For a fourth year, community, nonprofit, faith, and elected leaders gathered for a remembrance of those buried at the African American Burial Ground for the Enslaved at Belmont led by Pastor Michelle C. Thomas of the Loudoun Freedom Center.
And for the first time, a ceremony included a walk through the gravel trail laid down by Boy Scout Mikaeel Martinez Jaka and other volunteers for his Eagle Scout project.
Over several weeks in the summer, Jaka led the creation of the Journey to Freedom Heritage Trail, a 400-foot loop trail at the final resting place of more than 40 enslaved people. He organized fundraising of more than $6,000, including an anonymous $2,000 donation with the note “My ancestors were slave traders in Loudoun. I wish to make reparations.” He then led more than 100 volunteers laying out 16 tons of gravel and 800 feet of boards to line the path.
Thomas noted he did this work during Ramadan—a month of fasting in Islam.
For this work, Jaka was recognized with the World Organization of the Scout Movement’s Messengers of Peace Heroes Award, for which he was one of only 11 scouts from around the world this year and only the fifth American honoree since the award was first given in 2011. Jaka, 17, is a member of Purcellville ‘s Troop 163 and of Venturing Crew 786, chartered to the All Dulles Area Muslim Society.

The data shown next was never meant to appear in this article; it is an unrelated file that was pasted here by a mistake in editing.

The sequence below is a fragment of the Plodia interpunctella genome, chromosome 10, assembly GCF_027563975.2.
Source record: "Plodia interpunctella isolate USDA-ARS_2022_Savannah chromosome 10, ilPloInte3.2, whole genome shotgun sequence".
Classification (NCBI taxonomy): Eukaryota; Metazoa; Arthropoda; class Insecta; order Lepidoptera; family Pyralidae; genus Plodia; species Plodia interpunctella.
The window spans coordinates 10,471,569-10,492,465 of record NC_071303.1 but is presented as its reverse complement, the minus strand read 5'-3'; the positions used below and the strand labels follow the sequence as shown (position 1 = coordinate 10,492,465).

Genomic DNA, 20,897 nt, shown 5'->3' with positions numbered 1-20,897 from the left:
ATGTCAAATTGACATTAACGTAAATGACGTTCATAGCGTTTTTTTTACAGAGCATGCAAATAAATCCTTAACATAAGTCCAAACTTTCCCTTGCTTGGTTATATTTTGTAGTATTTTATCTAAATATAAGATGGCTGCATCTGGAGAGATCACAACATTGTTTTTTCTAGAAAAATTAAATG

Jaka dedicated the trail “to the people that sacrificed everything to build America,” but he said the work is not done.
“This is not the end of that journey, nor the end of the need,” Jake said. “The beginning of one, because there is always going to be something to struggle for, a cause to support, a need for education and remembrance, healing and reconciliation. So let us all rededicate ourselves to honoring the lives of enslaved Africans across America.”
The ceremony also was attended by Leesburg councilmember and Loudoun Freedom Center Director Ron Campbell, Loudoun County Chairwoman Phyllis J. Randall (D-At Large), state delegates Wendy W. Gooditis (D-10) and David A. Reid (D-32), state Sen. Jennifer T. Wexton (D-33), who celebrated the General Assembly’s recent decision to protect African-American cemeteries in the state code similarly to how Confederate cemeteries have been recognized for years. Belmont was the third such cemetery recognized.
Randall spoke of Thomas’s tireless efforts to tell the stories of those held in bondage, said the work must go beyond the ceremony.
“We owe them to right some of the wrongs of the past,” Randall said. “We owe them a correction of history, we owe them that. The person that got to tell the history didn’t tell it all.”
Under Thomas’s leadership, the Loudoun Freedom Center worked to develop permanent protections for the land. Many people buried there were enslaved at the nearby Belmont and Coton plantations—today’s Belmont Country Club and Lansdowne on the Potomac neighborhoods. The property has changed tremendously since the first ceremony in 2015. The property, at the southeast corner of the Rt. 7/Belmont Ridge Road intersection, was threatened by development and was among Preservation Virginia’s list of Most Endangered Historic Places.
Today, the property has seen the trail and brush clearing to make it more accessible. Thomas worked with the property’s former owners, Belmont developer Toll Brothers, to get the land’s 2.75 acres donated to the Loudoun Freedom Center.
“We are blessed,” Thomas said. “This work didn’t just happen again overnight. Many hands, many hands have come together.”